After the recent dust-up over Rick Perry's men-only, $15,000 a head fundraiser, it’s no secret that the Texas governor holds a special place in his heart for wealthy men. For a limited time only (offer expires November 3rd), Governor Perry is giving his best grassroots campaigners a chance to win exclusive prizes offered up by other rich white men -- because nothing says “grassroots” like Forbes Wealthiest Americans giving away free shooting lessons at a gun range.

Called his “Home Headquarters,” all a supporter has to do to enter the contest is publicly identify themselves as a Perry supporter and then strong-arm eleven friends into “Liking” Rick Perry on Facebook. For each eleven friends a supporter signs up, they get an additional entry in the contest.

Sure, you may not have a job, but with prizes like these, you'll forget you ever needed one!  Let's take a look at some of the more meatier prizes:

“Thirty Minute Private Business Pitch with Red McCombs”
This is kind of like “Thirty Seconds in the Closet” but with suits on. For your efforts, you’ll get to pitch one of Forbes’ Wealthiest Americans and feel the harsh sting of rejection! Recently pitched ideas include the Sarah Palin Memorial Massage Parlor, Terror-Babies-R-Us and a Border Wall Mart.


“Lt. Governor David Dewhurst: Roping Lesson”
Held in the backyard of the Governor’s rental mansion, you are given a lasso and get to take your best aim at Lt. Governor Dewhurst, who will be riding up and down on a mechanical bull. Bonus points if you rope Rick Perry too. Also, no mention of whether a horse is included in the prize, but winners should bring their own boots and spurs. I hear Rick Perry likes those.

“Paul Carrozza: Running Clinic”
Austin legend and business owner Paul Carrozza will take the winner through a series of tactical running drills and best practices, including conditioning, strength training and a real-life coyote encounter. This prize is BYOG (bring your own gun) but a security detail is available upon request.

If none of these prizes pique your interest, don’t worry. Rick Perry has the thing for you: Lunch with Karl Rove. You’ll finally get that long-awaited opportunity to walk up to him, throw a glass of water in his face, and walk off.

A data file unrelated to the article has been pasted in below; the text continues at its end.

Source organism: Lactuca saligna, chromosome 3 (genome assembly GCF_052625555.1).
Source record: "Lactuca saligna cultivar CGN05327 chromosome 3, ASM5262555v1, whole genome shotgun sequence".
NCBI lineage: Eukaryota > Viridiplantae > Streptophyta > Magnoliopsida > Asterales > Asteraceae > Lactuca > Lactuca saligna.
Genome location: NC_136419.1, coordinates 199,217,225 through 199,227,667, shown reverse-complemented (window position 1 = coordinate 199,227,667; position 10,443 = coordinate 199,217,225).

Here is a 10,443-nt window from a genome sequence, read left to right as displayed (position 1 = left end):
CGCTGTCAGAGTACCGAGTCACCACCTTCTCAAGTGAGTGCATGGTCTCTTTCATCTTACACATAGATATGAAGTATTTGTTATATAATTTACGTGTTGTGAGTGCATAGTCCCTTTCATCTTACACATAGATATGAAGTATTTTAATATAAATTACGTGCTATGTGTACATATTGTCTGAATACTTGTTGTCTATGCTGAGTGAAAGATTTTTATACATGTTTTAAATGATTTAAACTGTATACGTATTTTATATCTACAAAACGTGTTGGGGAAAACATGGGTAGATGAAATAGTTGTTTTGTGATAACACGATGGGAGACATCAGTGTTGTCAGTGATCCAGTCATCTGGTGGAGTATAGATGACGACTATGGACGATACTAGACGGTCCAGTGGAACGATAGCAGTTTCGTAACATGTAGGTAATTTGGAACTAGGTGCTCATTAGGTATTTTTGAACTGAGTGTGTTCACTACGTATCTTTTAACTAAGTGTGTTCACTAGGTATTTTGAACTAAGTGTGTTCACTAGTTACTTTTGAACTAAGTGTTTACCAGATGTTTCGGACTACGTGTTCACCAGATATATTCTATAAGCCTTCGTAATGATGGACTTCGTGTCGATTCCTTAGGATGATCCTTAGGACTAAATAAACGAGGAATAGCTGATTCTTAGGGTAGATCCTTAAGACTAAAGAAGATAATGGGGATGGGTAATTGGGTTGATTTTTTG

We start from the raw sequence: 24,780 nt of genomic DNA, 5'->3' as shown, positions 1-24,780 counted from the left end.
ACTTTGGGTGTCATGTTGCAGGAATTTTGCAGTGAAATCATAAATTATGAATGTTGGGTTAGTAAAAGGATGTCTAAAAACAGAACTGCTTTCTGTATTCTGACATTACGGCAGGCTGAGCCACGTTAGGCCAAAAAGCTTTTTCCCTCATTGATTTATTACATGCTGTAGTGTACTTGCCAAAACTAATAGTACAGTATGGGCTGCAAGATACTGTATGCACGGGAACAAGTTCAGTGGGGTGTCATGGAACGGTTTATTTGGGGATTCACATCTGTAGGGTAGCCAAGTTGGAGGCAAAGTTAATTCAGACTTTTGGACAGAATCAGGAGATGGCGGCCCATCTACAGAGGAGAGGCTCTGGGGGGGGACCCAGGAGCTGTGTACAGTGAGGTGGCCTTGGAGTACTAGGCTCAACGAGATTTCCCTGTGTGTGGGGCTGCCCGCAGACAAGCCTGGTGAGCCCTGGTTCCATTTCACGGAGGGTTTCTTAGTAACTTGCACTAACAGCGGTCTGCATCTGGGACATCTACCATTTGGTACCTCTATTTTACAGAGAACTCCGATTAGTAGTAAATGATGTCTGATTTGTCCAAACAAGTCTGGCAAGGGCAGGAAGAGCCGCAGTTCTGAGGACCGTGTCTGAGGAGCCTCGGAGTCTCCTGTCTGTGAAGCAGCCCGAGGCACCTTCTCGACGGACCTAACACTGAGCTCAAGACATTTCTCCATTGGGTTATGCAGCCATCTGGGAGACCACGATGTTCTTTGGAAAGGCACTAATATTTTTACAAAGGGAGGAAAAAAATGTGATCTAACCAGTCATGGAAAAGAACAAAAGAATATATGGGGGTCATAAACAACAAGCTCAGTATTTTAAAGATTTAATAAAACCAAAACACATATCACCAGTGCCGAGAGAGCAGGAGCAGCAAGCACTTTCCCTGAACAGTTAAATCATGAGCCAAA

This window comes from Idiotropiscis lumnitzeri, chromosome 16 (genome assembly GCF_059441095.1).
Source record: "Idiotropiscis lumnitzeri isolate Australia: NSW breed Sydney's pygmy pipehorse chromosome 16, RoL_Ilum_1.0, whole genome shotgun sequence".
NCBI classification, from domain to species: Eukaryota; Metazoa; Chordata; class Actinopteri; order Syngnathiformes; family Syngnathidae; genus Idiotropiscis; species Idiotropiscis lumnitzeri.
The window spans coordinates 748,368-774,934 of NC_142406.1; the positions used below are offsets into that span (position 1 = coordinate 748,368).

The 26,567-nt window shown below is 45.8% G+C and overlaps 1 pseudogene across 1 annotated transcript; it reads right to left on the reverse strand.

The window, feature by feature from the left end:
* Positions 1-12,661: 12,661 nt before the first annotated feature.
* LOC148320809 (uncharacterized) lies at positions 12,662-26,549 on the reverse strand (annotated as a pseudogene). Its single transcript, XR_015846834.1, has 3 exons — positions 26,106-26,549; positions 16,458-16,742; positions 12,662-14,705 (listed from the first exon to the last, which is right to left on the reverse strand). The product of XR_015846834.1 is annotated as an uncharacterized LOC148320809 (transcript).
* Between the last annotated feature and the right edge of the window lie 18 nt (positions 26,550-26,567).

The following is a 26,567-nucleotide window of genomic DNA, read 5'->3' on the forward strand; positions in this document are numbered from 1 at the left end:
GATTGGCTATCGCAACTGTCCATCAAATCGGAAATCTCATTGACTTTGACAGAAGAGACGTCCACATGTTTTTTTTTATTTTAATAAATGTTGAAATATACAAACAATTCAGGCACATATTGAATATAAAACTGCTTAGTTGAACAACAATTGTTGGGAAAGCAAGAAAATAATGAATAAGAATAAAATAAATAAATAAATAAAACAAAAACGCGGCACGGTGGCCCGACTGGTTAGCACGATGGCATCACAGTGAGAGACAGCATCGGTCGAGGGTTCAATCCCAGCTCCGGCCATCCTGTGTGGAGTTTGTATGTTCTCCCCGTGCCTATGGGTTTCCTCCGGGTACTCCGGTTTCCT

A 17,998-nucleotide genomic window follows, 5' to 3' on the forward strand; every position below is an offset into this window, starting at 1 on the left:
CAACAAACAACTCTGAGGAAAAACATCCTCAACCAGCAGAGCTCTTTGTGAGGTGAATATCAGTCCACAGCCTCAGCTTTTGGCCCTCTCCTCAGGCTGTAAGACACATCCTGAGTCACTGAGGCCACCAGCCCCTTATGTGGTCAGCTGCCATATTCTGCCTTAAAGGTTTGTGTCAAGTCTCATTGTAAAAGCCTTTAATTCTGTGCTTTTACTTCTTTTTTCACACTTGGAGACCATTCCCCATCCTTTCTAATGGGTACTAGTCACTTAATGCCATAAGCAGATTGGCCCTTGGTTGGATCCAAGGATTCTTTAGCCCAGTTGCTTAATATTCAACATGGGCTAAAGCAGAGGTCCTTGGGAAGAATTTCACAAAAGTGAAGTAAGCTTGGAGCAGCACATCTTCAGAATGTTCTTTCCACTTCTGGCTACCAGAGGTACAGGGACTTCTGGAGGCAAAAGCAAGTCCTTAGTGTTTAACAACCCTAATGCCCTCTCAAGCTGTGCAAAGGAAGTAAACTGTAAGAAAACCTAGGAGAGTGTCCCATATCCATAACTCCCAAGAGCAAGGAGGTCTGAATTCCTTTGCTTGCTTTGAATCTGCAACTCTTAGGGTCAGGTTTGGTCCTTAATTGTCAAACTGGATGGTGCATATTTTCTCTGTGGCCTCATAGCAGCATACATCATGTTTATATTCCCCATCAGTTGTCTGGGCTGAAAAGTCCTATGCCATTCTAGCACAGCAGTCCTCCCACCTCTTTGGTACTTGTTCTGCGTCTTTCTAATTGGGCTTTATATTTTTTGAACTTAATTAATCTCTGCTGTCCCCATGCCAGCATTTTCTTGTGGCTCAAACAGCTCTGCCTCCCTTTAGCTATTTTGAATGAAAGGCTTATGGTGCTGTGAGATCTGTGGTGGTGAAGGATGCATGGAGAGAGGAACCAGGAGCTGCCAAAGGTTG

Bon appetit.  The bill's on Rove.
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Rick Perry's Men-Only Fundraiser Dinner


Crossposted on Huffington Post.

Guess who’s not coming to dinner?

In an invitation circulating this week, Governor Rick Perry is inviting some of his closest, wealthiest friends to a “Wild Game” dinner in Houston--just not their wives.

The invitation from Perry’s State Finance Chair James H. Lee boasts an all-male host committee and encourages interested men to “share your views” with the Governor during an all-male dinner hour. “We are limiting the crowd so you will have a chance to talk to Rick,” it reads, and notes that after dinner, “wives/significant others join us for Pat Green.”

Yes, because that’s how Rick Perry thinks things work here in Texas. If you’re a woman, you speak when spoken to, eat when your husband’s done eating, and certainly don’t have enough social standing to even be invited to a fundraiser. He might as well have told men to leave their wives at home so they could make sure they had a gin and tonic ready for them as a nightcap when they got home.

The event kicks off at 5:30 PM and runs until 9 PM, which has this “wife/significant other” wondering...what the hell are the women supposed to do during the dinner? Stand around and discuss petticoat sizing? Work on their needlepoints? A dress code for the men--let’s be honest, it’s “Dubya-casual”--is noted on the invitation, encouraging men to wear blue jeans, boots and a sport coat. But there’s no mention of what the female guests are supposed to wear, so it seems they accept attire ranging from French Maid to Sarah Palin-chic.